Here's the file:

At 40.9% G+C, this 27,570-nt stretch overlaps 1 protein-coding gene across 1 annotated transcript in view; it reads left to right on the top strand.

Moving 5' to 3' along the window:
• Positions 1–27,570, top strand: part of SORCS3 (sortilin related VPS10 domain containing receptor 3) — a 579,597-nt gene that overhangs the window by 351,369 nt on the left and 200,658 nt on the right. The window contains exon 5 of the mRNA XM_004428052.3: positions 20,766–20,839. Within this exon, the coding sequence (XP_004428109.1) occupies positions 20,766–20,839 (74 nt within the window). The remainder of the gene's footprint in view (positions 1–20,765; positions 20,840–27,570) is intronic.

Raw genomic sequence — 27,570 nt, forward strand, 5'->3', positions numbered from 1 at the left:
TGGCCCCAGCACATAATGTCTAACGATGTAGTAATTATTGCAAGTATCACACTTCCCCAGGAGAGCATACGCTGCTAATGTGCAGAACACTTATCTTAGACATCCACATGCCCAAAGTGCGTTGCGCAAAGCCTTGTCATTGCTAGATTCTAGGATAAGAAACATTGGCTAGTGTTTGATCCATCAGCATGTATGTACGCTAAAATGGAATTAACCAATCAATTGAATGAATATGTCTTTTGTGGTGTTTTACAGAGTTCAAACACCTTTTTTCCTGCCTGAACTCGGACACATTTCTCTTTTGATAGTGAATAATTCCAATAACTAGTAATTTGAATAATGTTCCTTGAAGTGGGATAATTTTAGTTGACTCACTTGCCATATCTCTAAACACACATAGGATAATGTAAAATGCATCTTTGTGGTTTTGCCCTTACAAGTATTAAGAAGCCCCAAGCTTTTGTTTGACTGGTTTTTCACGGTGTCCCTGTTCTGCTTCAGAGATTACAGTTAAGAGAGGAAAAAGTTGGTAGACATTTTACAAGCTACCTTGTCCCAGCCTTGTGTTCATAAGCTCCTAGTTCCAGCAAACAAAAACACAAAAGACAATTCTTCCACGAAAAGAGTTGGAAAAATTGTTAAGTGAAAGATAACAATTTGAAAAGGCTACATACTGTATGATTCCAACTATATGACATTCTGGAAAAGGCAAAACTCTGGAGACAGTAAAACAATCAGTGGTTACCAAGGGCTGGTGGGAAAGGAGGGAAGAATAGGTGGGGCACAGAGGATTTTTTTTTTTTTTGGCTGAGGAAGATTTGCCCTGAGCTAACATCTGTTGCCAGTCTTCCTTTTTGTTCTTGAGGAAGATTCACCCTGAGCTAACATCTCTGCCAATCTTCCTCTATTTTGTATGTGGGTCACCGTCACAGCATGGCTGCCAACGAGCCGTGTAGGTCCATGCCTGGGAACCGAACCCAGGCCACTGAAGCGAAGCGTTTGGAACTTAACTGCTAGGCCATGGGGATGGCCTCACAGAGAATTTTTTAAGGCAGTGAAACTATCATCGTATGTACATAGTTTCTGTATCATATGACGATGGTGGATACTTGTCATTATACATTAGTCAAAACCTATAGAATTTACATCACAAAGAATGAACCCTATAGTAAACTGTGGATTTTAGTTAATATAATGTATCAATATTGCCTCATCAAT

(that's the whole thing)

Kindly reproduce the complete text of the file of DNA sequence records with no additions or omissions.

At 40.9% G+C, this 27,570-nt stretch overlaps 1 protein-coding gene across 1 annotated transcript in view; it reads left to right on the top strand.

Moving 5' to 3' along the window:
• Positions 1–27,570, top strand: part of SORCS3 (sortilin related VPS10 domain containing receptor 3) — a 579,597-nt gene that overhangs the window by 351,369 nt on the left and 200,658 nt on the right. The window contains exon 5 of the mRNA XM_004428052.3: positions 20,766–20,839. Within this exon, the coding sequence (XP_004428109.1) occupies positions 20,766–20,839 (74 nt within the window). The remainder of the gene's footprint in view (positions 1–20,765; positions 20,840–27,570) is intronic.

Raw genomic sequence — 27,570 nt, forward strand, 5'->3', positions numbered from 1 at the left:
TGGCCCCAGCACATAATGTCTAACGATGTAGTAATTATTGCAAGTATCACACTTCCCCAGGAGAGCATACGCTGCTAATGTGCAGAACACTTATCTTAGACATCCACATGCCCAAAGTGCGTTGCGCAAAGCCTTGTCATTGCTAGATTCTAGGATAAGAAACATTGGCTAGTGTTTGATCCATCAGCATGTATGTACGCTAAAATGGAATTAACCAATCAATTGAATGAATATGTCTTTTGTGGTGTTTTACAGAGTTCAAACACCTTTTTTCCTGCCTGAACTCGGACACATTTCTCTTTTGATAGTGAATAATTCCAATAACTAGTAATTTGAATAATGTTCCTTGAAGTGGGATAATTTTAGTTGACTCACTTGCCATATCTCTAAACACACATAGGATAATGTAAAATGCATCTTTGTGGTTTTGCCCTTACAAGTATTAAGAAGCCCCAAGCTTTTGTTTGACTGGTTTTTCACGGTGTCCCTGTTCTGCTTCAGAGATTACAGTTAAGAGAGGAAAAAGTTGGTAGACATTTTACAAGCTACCTTGTCCCAGCCTTGTGTTCATAAGCTCCTAGTTCCAGCAAACAAAAACACAAAAGACAATTCTTCCACGAAAAGAGTTGGAAAAATTGTTAAGTGAAAGATAACAATTTGAAAAGGCTACATACTGTATGATTCCAACTATATGACATTCTGGAAAAGGCAAAACTCTGGAGACAGTAAAACAATCAGTGGTTACCAAGGGCTGGTGGGAAAGGAGGGAAGAATAGGTGGGGCACAGAGGATTTTTTTTTTTTTTGGCTGAGGAAGATTTGCCCTGAGCTAACATCTGTTGCCAGTCTTCCTTTTTGTTCTTGAGGAAGATTCACCCTGAGCTAACATCTCTGCCAATCTTCCTCTATTTTGTATGTGGGTCACCGTCACAGCATGGCTGCCAACGAGCCGTGTAGGTCCATGCCTGGGAACCGAACCCAGGCCACTGAAGCGAAGCGTTTGGAACTTAACTGCTAGGCCATGGGGATGGCCTCACAGAGAATTTTTTAAGGCAGTGAAACTATCATCGTATGTACATAGTTTCTGTATCATATGACGATGGTGGATACTTGTCATTATACATTAGTCAAAACCTATAGAATTTACATCACAAAGAATGAACCCTATAGTAAACTGTGGATTTTAGTTAATATAATGTATCAATATTGCCTCATCAAT